TECHNICAL SUMMARYThis award supports theoretical research and education on dynamics of strongly correlated nanostructures out of equilibrium. The project will contribute to our understanding of how to describe interacting quantum systems carrying currents imposed by leads kept at different chemical potentials or temperatures, a subject of fundamental importance for theory and experiment with significant practical applications. The research combines several topical areas: the study of strongly correlated electron systems which seeks to understand new collective phenomena brought about by interactions; the study of nanostructures involving problems of transport and spectral properties analyzed in restricted geometries with emphasis on the interplay between disorder and interactions; nonequilibrium thermodynamics in many-body quantum systems. All these areas provide essential components in the study of the dynamics in nanoscale devices. Advances in fabrication have made nanodevices accessible to experiment. So, fundamental issues of nonequilibrium physics can be tested experimentally with a high degree of precision. This requires detailed theoretical predictions that the PI aims to provide. The theoretical approach to be pursued is based on scattering theory with the scattering eigenstates constructed via the Bethe Ansatz. The eigenstates are defined on the open infinite line with boundary conditions set by the bias voltage or temperature drop imposed by the leads. One obtains explicit predictions for non-equilibrium properties, such as charge and heat currents, entropy production and dissipation, as well as for quantities central in mesoscopics such as decoherence times and relaxation rates. All of these quantities can be experimentally tested.The PI will apply this approach to concrete models of nonequilibrium systems, including: the two leads Anderson model to model a quantum dot, the two leads Holstein model to model molecules in break junctions, and the two leads AB interferometer. The PI aims to develop precise predictions that can be compared with experiment and may lead to new insights about steady-state behaviors. This project contributes to the education of postdocs and student researchers in learning advanced theoretical techniques and their application to concrete experimental systems. The PI is also currently writing a book on nonperturbative approaches to quantum impurity systems.NONTECHNICAL SUMMARYThis award supports theoretical research and education on dynamics of electrons which interact strongly with each other in systems of atoms that are some ten to hundred times smaller than the diameter of a human hair. The PI will focus on situations where the electrons in these nanostructures are not in the balanced and tranquil state of equilibrium. Rather, the PI will investigate situations where the electrons are far from equilibrium as might happen when a voltage is applied across a nanostructure forcing the electrons to move. Systems far from equilibrium are not well understood. The correlated motion of electrons that results from their strong interaction provides additional complexity, but is an important ingredient to include in order to develop the theoretical and conceptual tools that enable the modeling and design of the necessarily quantum mechanical electronic devices that may be developed on the nanoscale. Postdocs and student researchers will be involved in the research, which will contribute to their education in advanced theoretical techniques and the application of these techniques to materials and systems at the blurry interface of materials and devices on the nanoscale.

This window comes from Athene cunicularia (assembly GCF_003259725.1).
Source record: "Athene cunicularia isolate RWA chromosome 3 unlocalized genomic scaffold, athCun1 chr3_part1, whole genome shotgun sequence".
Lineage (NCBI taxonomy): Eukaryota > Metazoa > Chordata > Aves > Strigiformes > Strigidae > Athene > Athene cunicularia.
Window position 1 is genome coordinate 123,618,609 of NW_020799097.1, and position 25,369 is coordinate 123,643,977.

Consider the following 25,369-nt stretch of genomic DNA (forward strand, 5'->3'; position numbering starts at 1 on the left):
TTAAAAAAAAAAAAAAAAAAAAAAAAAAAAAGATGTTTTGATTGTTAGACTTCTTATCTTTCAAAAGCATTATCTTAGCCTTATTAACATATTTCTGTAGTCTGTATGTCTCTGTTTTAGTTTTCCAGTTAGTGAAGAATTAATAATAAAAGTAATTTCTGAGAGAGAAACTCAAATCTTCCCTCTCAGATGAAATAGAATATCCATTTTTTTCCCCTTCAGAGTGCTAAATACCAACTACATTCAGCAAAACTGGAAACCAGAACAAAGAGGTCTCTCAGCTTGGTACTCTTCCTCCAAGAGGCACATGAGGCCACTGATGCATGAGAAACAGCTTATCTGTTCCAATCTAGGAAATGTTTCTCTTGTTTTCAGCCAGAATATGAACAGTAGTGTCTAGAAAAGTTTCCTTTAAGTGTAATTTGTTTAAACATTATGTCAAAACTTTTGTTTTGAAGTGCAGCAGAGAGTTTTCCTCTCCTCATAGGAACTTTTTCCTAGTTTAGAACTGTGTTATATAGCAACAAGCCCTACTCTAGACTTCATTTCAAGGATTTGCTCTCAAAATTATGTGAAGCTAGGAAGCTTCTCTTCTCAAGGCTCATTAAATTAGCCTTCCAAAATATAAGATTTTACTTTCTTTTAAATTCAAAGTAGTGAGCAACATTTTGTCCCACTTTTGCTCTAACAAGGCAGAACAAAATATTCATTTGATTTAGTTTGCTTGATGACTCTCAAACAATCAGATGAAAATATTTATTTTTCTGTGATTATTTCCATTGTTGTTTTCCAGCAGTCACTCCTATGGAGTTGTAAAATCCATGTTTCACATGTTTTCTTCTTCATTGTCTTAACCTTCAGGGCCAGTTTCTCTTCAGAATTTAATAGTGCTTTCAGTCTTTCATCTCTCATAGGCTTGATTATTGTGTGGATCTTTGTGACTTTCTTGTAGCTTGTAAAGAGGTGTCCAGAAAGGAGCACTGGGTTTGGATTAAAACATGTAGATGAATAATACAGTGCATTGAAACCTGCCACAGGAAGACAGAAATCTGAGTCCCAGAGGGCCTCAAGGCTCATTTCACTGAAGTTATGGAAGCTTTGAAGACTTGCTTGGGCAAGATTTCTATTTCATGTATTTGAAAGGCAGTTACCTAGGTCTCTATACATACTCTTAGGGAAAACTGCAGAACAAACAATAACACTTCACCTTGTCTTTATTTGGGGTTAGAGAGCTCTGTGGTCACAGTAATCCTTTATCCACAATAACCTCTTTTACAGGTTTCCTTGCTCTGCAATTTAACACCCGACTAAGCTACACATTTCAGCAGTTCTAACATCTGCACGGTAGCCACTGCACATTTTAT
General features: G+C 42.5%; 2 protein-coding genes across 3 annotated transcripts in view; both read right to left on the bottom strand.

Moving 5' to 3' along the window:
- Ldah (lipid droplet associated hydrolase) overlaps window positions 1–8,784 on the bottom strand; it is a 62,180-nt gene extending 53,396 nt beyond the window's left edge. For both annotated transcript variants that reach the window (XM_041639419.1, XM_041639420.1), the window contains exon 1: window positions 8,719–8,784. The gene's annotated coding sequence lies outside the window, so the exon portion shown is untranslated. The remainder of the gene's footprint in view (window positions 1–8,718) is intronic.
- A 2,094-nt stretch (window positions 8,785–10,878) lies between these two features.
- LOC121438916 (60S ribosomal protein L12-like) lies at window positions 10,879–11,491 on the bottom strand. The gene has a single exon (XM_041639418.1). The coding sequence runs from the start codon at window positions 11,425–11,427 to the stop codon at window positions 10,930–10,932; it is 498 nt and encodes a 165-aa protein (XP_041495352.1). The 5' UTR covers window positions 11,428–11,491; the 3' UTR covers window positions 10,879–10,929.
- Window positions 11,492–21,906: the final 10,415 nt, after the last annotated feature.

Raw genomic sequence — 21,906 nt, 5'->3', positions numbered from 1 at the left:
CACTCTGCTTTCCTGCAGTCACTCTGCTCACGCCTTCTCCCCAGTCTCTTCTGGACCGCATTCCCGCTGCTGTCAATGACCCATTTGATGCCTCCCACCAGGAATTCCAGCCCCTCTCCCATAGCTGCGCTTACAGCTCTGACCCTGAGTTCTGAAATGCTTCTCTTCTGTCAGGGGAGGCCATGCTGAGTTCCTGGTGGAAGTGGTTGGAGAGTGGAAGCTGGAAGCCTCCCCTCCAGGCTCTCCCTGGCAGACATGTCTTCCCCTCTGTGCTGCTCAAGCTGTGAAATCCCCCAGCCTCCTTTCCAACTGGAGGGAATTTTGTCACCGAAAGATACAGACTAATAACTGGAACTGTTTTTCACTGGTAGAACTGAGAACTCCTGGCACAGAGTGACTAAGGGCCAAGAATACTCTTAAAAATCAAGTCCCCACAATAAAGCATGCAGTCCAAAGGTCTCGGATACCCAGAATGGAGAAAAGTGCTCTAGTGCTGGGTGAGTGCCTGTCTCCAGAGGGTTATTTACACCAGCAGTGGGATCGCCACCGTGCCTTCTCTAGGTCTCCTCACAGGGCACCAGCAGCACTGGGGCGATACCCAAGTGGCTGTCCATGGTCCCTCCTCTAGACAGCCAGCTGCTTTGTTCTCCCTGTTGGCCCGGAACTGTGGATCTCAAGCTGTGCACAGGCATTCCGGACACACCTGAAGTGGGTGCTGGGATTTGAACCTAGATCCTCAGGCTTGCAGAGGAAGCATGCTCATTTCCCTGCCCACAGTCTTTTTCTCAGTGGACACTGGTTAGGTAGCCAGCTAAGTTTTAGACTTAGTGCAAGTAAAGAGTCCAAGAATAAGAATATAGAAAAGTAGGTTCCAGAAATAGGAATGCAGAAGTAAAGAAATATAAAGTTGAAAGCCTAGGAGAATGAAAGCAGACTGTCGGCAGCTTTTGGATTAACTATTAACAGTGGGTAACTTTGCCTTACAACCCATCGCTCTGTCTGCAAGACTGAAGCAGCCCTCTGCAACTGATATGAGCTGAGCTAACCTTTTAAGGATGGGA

|Effective start/end date||10/1/10 → 9/30/12|
- National Science Foundation (National Science Foundation (NSF))
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